In addition to the usual reviews and comments you would find on a horror movie blog, this is also a document of the wonderfully vast horror movie section of the video store I worked at in my youth.

Wednesday, March 16, 2016

Come On In, The Water's Fine!

Last weekend was the inaugural edition of the Fright Night Theatre Film Festival in Hamilton. Organizers Aaron Allen & Darrell Marsh have been screening films out of the cozy Staircase Theatre for years, but this was their first stab at a full-fledged weekend event. Featuring a programme that ranged from the nostalgic to post-modern, Fright brought forth a mix of shocks and absurdity.

My main reason for being there was the world premiere of Scott Schrimer's new flick, Harvest Lake. You've heard me talk about his previous film Found at length, so I was elated when I heard that his latest effort would be screening two towns over.

Four friends visiting a lakeside cottage come across a lascivious entity that threatens to consume them.

I, perhaps not surprisingly, dug this movie. It kind of reminded me of that old X-Files episode with the mushroom spores, if instead of hallucinating, Mulder & Scully got freaky. In some ways, Harvest Lake was exactly what I was expecting, but in others it was much more. I feel Schirmer elevated this simple story, which could've just been cheap exploitation, to something deeply visceral and, dare I say, erotic. This shows real growth from Schrimer as a filmmaker because as much as I love Found, it is a little rough around the edges. Harvest Lake was beautiful to look at for more than the obvious reasons. In addition to the copious amounts of skin – I don't think I've seen bikinis worn better than they were by fetching leads Tristan Risk and Ellie Church – cinematographer Brian Williams filmed the surrounding forest and lake as if they were living, breathing beings.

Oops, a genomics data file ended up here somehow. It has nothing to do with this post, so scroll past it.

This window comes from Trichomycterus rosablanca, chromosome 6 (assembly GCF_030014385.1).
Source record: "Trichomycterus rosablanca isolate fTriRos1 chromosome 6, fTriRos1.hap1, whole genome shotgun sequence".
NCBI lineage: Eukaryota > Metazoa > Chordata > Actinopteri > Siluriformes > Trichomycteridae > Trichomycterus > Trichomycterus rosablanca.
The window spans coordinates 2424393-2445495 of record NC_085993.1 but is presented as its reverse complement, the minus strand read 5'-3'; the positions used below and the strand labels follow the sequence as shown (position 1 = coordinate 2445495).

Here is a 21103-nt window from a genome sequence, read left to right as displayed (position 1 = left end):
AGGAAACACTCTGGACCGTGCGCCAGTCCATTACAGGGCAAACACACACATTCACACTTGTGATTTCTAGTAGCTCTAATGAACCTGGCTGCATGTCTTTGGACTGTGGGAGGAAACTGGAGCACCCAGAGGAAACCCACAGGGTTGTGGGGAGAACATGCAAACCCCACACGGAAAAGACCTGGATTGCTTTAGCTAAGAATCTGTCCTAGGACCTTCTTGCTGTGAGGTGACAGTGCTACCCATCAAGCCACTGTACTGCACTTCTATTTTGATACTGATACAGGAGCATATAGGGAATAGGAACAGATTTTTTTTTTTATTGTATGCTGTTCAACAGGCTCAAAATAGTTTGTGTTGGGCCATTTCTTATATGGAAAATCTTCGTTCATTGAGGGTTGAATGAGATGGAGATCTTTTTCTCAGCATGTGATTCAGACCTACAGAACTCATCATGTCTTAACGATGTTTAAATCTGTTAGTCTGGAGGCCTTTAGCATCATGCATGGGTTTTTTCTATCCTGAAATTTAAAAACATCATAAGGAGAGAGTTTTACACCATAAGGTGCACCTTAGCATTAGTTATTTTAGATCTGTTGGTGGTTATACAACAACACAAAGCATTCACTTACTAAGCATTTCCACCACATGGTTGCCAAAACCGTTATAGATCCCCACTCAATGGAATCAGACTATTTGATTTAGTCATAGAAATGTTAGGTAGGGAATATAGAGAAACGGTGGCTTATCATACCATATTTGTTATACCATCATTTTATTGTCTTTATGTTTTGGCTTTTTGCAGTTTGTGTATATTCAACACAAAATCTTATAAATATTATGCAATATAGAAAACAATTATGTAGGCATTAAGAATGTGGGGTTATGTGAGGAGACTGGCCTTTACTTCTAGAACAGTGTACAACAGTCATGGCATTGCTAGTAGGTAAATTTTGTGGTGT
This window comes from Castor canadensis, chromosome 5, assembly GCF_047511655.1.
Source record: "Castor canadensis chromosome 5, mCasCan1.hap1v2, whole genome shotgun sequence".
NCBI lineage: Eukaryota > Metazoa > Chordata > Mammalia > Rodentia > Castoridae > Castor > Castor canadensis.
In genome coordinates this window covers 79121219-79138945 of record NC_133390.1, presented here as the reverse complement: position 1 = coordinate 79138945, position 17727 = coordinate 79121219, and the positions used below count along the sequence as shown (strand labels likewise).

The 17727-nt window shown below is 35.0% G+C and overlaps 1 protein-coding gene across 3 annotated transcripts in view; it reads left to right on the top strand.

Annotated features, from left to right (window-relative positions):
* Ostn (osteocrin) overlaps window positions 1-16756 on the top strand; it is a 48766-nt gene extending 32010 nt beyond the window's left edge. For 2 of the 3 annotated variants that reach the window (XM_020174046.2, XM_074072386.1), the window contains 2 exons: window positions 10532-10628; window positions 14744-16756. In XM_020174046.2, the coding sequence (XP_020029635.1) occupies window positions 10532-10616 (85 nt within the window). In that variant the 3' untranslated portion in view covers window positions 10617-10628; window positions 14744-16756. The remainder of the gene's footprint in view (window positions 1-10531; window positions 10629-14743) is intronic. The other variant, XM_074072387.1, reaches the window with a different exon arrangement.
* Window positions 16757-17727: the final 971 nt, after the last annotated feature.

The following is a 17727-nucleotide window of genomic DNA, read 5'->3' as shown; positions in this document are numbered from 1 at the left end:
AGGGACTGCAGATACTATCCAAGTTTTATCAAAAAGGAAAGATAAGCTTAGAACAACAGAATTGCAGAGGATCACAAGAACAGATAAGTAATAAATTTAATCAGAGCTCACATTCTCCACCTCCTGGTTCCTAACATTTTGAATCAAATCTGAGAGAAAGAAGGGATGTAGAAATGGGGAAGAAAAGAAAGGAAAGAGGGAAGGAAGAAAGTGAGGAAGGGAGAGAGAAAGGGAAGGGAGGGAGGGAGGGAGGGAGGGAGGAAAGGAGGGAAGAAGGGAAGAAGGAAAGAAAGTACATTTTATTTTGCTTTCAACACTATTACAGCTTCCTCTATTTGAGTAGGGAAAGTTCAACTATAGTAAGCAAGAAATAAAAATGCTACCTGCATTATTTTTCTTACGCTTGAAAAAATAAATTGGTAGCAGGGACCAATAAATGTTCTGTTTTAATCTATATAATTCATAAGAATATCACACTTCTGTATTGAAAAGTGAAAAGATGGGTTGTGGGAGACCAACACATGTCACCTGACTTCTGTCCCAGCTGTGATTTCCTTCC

Ellie Church as Jennifer in Harvest Lake.

But it was not just the look of the film that grabbed me, but also the music. Schrimer commissioned the musical duo of Adam Robl & Shawn Sutta and the result is incredibly hypnotic. It's one of the best instances of a score representing the subject matter onscreen I've witnessed in quite some time. Once again delivering on the special effects was longtime collaborator Arthur Cullipher. Not only were they incredibly tactile (oh the slime) but the creature designs were also distinct and memorable.

Schrimer, Williams and Church were on hand for the screening and humble as per usual. Among other things, they talked a bit about their funding strategy. The film itself was self-funded, for the incredibly impressive sum of eight grand, and they only turned to the Internet for post-production costs.

“We took pre-orders for a limited edition Blu-ray and if we sold enough of them, they would pay for cost of having them made. We didn't want to fund the movie with Kickstarter or Indiegogo if we could do that ourselves. Too often people just pocket the money that is donated and never deliver. That ruins it for everyone. If you get screwed over, you'll be less likely to donate to something else in the future. We wanted to make sure we had something to offer first.”

Director Scott Schirmer, star Ellie Church & producer/DOP Brian Williams.

Harvest Lake might not appeal to some, but there's no denying that it is unique. And that is a good word to describe Scott Schirmer. In the indie landscape, a supposed haven for creative freedom, most genre filmmakers are content to just ape their influences. Schrimer however, is carving out stories that, thematically and visually, go beyond where many are willing to go.

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